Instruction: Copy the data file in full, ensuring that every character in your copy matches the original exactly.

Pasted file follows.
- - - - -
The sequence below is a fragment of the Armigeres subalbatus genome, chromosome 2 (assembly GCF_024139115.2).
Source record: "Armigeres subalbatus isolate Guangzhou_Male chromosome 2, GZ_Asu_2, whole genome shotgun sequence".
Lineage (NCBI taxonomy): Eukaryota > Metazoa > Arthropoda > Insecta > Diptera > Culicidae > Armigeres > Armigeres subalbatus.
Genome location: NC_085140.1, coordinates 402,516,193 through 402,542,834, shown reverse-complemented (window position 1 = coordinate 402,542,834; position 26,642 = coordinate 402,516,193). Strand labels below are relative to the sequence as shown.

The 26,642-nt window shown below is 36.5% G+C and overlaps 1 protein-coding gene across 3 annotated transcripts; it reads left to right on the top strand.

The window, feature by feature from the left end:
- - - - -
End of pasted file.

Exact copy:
The sequence below is a fragment of the Armigeres subalbatus genome, chromosome 2 (assembly GCF_024139115.2).
Source record: "Armigeres subalbatus isolate Guangzhou_Male chromosome 2, GZ_Asu_2, whole genome shotgun sequence".
Lineage (NCBI taxonomy): Eukaryota > Metazoa > Arthropoda > Insecta > Diptera > Culicidae > Armigeres > Armigeres subalbatus.
Genome location: NC_085140.1, coordinates 402,516,193 through 402,542,834, shown reverse-complemented (window position 1 = coordinate 402,542,834; position 26,642 = coordinate 402,516,193). Strand labels below are relative to the sequence as shown.

The 26,642-nt window shown below is 36.5% G+C and overlaps 1 protein-coding gene across 3 annotated transcripts; it reads left to right on the top strand.

The window, feature by feature from the left end: